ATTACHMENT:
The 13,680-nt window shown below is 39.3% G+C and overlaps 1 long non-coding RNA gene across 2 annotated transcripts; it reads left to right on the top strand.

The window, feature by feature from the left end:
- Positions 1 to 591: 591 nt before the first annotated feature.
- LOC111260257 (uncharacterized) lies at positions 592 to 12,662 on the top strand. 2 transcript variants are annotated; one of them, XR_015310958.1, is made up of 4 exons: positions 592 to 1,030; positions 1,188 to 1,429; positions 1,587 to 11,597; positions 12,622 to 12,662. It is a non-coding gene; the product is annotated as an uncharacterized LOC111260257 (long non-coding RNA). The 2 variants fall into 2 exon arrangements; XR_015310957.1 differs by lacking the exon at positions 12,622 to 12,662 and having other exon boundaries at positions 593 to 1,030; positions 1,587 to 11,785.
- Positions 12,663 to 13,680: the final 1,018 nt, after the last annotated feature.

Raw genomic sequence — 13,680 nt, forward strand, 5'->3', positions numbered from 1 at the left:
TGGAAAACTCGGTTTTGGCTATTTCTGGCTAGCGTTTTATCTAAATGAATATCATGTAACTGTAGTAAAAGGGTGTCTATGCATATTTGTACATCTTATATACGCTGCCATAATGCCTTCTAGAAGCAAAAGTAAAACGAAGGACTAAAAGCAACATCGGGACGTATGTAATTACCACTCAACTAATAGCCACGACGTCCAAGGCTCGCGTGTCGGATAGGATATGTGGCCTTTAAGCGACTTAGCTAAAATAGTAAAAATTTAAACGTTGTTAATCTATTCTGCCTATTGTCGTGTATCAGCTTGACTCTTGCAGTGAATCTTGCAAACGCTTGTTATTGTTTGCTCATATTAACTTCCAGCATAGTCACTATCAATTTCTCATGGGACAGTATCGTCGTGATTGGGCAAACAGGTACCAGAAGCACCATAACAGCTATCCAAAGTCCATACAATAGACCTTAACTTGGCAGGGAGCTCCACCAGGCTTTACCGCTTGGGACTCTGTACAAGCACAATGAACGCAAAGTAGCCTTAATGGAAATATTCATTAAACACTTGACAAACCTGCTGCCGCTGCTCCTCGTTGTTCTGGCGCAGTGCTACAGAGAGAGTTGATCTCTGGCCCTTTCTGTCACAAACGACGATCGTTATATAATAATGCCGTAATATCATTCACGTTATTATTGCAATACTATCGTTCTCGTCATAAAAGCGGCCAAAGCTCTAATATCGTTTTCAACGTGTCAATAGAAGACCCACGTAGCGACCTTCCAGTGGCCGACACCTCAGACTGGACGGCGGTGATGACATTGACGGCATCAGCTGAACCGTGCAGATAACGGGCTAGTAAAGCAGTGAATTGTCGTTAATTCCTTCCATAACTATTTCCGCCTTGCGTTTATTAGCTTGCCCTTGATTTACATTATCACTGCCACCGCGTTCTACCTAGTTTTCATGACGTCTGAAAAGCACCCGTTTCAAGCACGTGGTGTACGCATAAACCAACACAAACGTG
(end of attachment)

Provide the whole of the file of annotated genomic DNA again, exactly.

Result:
The 13,680-nt window shown below is 39.3% G+C and overlaps 1 long non-coding RNA gene across 2 annotated transcripts; it reads left to right on the top strand.

The window, feature by feature from the left end:
- Positions 1 to 591: 591 nt before the first annotated feature.
- LOC111260257 (uncharacterized) lies at positions 592 to 12,662 on the top strand. 2 transcript variants are annotated; one of them, XR_015310958.1, is made up of 4 exons: positions 592 to 1,030; positions 1,188 to 1,429; positions 1,587 to 11,597; positions 12,622 to 12,662. It is a non-coding gene; the product is annotated as an uncharacterized LOC111260257 (long non-coding RNA). The 2 variants fall into 2 exon arrangements; XR_015310957.1 differs by lacking the exon at positions 12,622 to 12,662 and having other exon boundaries at positions 593 to 1,030; positions 1,587 to 11,785.
- Positions 12,663 to 13,680: the final 1,018 nt, after the last annotated feature.

Raw genomic sequence — 13,680 nt, forward strand, 5'->3', positions numbered from 1 at the left:
TGGAAAACTCGGTTTTGGCTATTTCTGGCTAGCGTTTTATCTAAATGAATATCATGTAACTGTAGTAAAAGGGTGTCTATGCATATTTGTACATCTTATATACGCTGCCATAATGCCTTCTAGAAGCAAAAGTAAAACGAAGGACTAAAAGCAACATCGGGACGTATGTAATTACCACTCAACTAATAGCCACGACGTCCAAGGCTCGCGTGTCGGATAGGATATGTGGCCTTTAAGCGACTTAGCTAAAATAGTAAAAATTTAAACGTTGTTAATCTATTCTGCCTATTGTCGTGTATCAGCTTGACTCTTGCAGTGAATCTTGCAAACGCTTGTTATTGTTTGCTCATATTAACTTCCAGCATAGTCACTATCAATTTCTCATGGGACAGTATCGTCGTGATTGGGCAAACAGGTACCAGAAGCACCATAACAGCTATCCAAAGTCCATACAATAGACCTTAACTTGGCAGGGAGCTCCACCAGGCTTTACCGCTTGGGACTCTGTACAAGCACAATGAACGCAAAGTAGCCTTAATGGAAATATTCATTAAACACTTGACAAACCTGCTGCCGCTGCTCCTCGTTGTTCTGGCGCAGTGCTACAGAGAGAGTTGATCTCTGGCCCTTTCTGTCACAAACGACGATCGTTATATAATAATGCCGTAATATCATTCACGTTATTATTGCAATACTATCGTTCTCGTCATAAAAGCGGCCAAAGCTCTAATATCGTTTTCAACGTGTCAATAGAAGACCCACGTAGCGACCTTCCAGTGGCCGACACCTCAGACTGGACGGCGGTGATGACATTGACGGCATCAGCTGAACCGTGCAGATAACGGGCTAGTAAAGCAGTGAATTGTCGTTAATTCCTTCCATAACTATTTCCGCCTTGCGTTTATTAGCTTGCCCTTGATTTACATTATCACTGCCACCGCGTTCTACCTAGTTTTCATGACGTCTGAAAAGCACCCGTTTCAAGCACGTGGTGTACGCATAAACCAACACAAACGTG